What is Hyperactivity?

Hyperactivity is a very distressing and multiple disability which affects in various degrees thousands of babies, children and adults. It is symptomatic of a wide range of disorders affecting behaviour, learning processes and communication. A child is often affected before birth, and if adequate preventative measures are not taken, serious disabilities occur which threaten the child’s future development. The effects can often be more devastating to both the child and his family than many other health problems of childhood. If left untreated the condition may continue to affect the person through adulthood in some form of other, although some remission may occur at puberty.

Hyperactive babies often suffer from ‘colic’, need very little sleep (sometimes only three or four hours out of twenty four), cry and scream for much of the time; are restless, fidgety; will not feed properly; are cot-rockers and head bangers. No amount of nursing or comforting will calm such a child. They often reject mothering and affection.

As the child becomes more mobile (sometimes at a very early age) he is into everything, rushing from one thing to another. His attention span is very short and he is easily distractable. He touches everything, and leaves a trail of destruction and havoc. He may not deliberately destroy anything, but his lack of control and co-ordination and general clumsiness leads to breakage of toys and household objects. He explores every recess of a room, and is driven by a seemingly endless source of energy both day and night.

The speech and thinking processes of the hyperactive child often reveal many defects. As some learning disabled children have their greatest difficulties with visual perception, so others cannot integrate what they see and hear and therefore cannot understand, even though they may have no measurable hearing loss.

Not only do sufferers and those who care for them have to cope with very difficult physical symptoms, but also with the attendant social, emotional and practical problems which these produce. Mothers have written to say that they feel ‘loners’ and social outcasts as their children create such havoc wherever they go that they are not welcome at playgroup, nursery school, shops, friends’ or relatives’ homes. In addition, hyperactive children may suffer from a wide range of other ailments and disabilities such as eczema, asthma, catarrh, hayfever, headaches, tummy aches, etc.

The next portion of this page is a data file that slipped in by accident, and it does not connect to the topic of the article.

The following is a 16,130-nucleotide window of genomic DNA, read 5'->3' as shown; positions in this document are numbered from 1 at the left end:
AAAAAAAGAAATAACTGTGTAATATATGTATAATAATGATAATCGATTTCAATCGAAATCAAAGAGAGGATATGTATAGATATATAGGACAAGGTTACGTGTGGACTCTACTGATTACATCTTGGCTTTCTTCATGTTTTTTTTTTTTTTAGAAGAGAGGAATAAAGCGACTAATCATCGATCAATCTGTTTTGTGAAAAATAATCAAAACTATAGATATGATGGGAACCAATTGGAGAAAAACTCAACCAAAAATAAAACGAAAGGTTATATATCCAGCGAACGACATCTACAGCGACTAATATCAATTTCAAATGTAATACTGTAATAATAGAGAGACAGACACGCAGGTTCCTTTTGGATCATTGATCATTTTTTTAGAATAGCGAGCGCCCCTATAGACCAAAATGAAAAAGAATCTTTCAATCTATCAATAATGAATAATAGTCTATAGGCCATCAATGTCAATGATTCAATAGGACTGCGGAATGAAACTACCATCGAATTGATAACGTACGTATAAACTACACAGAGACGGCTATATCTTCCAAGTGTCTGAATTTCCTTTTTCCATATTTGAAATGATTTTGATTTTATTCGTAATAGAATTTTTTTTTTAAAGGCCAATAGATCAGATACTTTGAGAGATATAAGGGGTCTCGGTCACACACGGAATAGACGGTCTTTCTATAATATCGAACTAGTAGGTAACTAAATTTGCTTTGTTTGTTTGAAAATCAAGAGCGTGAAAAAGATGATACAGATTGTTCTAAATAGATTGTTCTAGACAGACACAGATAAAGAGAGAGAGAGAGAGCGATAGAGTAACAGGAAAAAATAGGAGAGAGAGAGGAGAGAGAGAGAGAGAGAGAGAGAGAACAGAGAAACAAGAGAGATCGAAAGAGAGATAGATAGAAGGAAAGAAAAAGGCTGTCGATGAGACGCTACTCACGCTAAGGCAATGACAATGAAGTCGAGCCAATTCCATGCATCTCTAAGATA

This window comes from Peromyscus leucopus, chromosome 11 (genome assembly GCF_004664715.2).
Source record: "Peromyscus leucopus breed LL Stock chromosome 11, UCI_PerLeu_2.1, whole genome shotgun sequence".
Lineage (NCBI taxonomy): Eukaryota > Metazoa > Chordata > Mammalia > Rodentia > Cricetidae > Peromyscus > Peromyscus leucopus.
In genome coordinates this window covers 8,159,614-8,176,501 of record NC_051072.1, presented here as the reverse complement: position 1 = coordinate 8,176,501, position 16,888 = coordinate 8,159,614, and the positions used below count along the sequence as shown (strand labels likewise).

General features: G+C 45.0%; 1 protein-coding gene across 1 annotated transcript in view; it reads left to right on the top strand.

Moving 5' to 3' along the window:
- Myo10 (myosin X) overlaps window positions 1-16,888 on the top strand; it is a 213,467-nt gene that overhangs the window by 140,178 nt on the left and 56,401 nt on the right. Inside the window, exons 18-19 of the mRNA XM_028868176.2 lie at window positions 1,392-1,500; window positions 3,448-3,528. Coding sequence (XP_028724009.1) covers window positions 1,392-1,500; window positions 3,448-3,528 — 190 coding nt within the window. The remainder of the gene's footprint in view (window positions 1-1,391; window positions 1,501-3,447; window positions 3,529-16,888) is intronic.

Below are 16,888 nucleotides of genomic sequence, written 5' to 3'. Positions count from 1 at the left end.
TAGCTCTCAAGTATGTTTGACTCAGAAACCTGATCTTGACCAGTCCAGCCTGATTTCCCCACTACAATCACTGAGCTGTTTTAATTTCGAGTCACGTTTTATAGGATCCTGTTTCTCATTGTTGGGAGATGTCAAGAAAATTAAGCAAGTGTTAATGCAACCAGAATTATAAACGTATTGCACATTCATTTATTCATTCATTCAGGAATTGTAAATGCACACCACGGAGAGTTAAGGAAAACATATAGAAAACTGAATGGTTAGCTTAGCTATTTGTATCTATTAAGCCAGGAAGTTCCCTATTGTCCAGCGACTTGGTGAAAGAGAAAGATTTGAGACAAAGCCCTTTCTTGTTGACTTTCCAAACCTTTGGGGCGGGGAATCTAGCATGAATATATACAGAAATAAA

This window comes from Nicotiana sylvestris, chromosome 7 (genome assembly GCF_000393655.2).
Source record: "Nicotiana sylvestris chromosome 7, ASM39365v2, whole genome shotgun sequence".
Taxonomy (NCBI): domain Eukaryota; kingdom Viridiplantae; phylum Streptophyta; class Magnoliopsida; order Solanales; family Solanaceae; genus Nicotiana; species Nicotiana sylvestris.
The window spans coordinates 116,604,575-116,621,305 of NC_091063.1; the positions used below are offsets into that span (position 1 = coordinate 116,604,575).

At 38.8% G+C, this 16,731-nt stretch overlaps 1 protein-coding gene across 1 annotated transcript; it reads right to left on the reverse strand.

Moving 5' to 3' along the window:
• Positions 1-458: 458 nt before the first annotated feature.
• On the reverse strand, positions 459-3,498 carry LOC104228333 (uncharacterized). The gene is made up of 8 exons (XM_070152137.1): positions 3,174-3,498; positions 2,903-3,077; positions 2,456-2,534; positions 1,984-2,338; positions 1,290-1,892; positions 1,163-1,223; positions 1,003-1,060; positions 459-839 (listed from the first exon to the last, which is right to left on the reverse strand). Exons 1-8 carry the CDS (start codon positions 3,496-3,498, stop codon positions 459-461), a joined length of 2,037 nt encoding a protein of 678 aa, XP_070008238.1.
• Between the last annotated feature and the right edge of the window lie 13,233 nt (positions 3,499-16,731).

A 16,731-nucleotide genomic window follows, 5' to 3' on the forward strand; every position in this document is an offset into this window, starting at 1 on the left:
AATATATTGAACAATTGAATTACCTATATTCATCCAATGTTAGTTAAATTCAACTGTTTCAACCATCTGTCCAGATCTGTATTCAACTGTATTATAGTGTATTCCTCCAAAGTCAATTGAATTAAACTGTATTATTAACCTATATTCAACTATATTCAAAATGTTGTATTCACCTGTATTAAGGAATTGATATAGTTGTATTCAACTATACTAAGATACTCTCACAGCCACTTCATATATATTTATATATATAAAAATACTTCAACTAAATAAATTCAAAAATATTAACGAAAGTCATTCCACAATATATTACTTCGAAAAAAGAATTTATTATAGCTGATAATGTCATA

Symptoms in Brief:

In Infancy
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  • Crying, screaming, restless, some need very little sleep.
  • Colic. Very difficult to feed, whether breast or bottle.
  • Cannot be pacified or cuddled… spurns affection.
  • Excessive dribbling… may be VERY THIRSTY.
  • Head banging, cot rocking, fits and tantrums.

Older Children(in addition to symptoms in infancy)
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  • Clumsy, impulsive.., often accident prone.
  • Erratic disruptive behaviour.
  • Compulsive ‘touching’. Constant motion.
  • Disturbs other children. May be aggressive.
  • Lacks concentration and may be withdrawn.
  • Normal or high l.Q. but fails at school.
  • Poor appetite. Poor hand and eye co-ordination.
  • Uncooperative, defiant and disobedient.
  • Self abusive (pulling hair/picking skin etc.).
  • Continued problems with sleep.

There are, of course, degrees of the problem, and not every child will have all the symptoms described here.

More boys than girls are hyperactive. Our figures show a ratio of
3:1 (high percentage of blonde blue eyed boys).

What can be done?

As a result of research and the practical evidence of substantial improvements in the health and behaviour of very many hyperactive children, it has been shown that, in many cases, hyperactivity is aggravated if not caused by, an intolerance to some chemical additives in
food, notably colourings, flavourings and preservatives.

The late Dr. Ben Feingold, MD, an eminent American allergist spent many years researching the possibility of chemical food additives being linked to hyperactivity and behavioural disturbances. From this research he formulated a ‘food programme’ which the HACSG has adapted for use in the UK.

This ‘food programme’ or ‘diet’ is a very simple one designed to eliminate some synthetic chemical additives from the child’s food and drink. (Some H/A children may also have an intolerance to some staple foods.)

Thousands of children have responded well to this programme. They have become much calmer, attentive and less disruptive, both at home and school. They have, indeed, become much happier children as a result.

The ‘diet’ is a very healthy one, and most mothers find it easier to keep the whole family on it. Any infraction of the diet by the hyperactive child may have serious consequences, with a reversion to behavioural disturbances.

Details of the ‘Food Programme’ (diet) are contained in our handbook ‘Hyperactive Children – a Guide to their Management’, a copy of which is available, price £4.OO from the Secretary. We would, however, strongly recommend that parents do become members of the HACSG so that we may offer more individual attention for their child; and keep them in touch with latest research developments, meetings, local activities and other items of interest.

[boxibt style=”success”]Information Courtesy of:

Email: contact@hacsg.org.uk

For Further information visit the website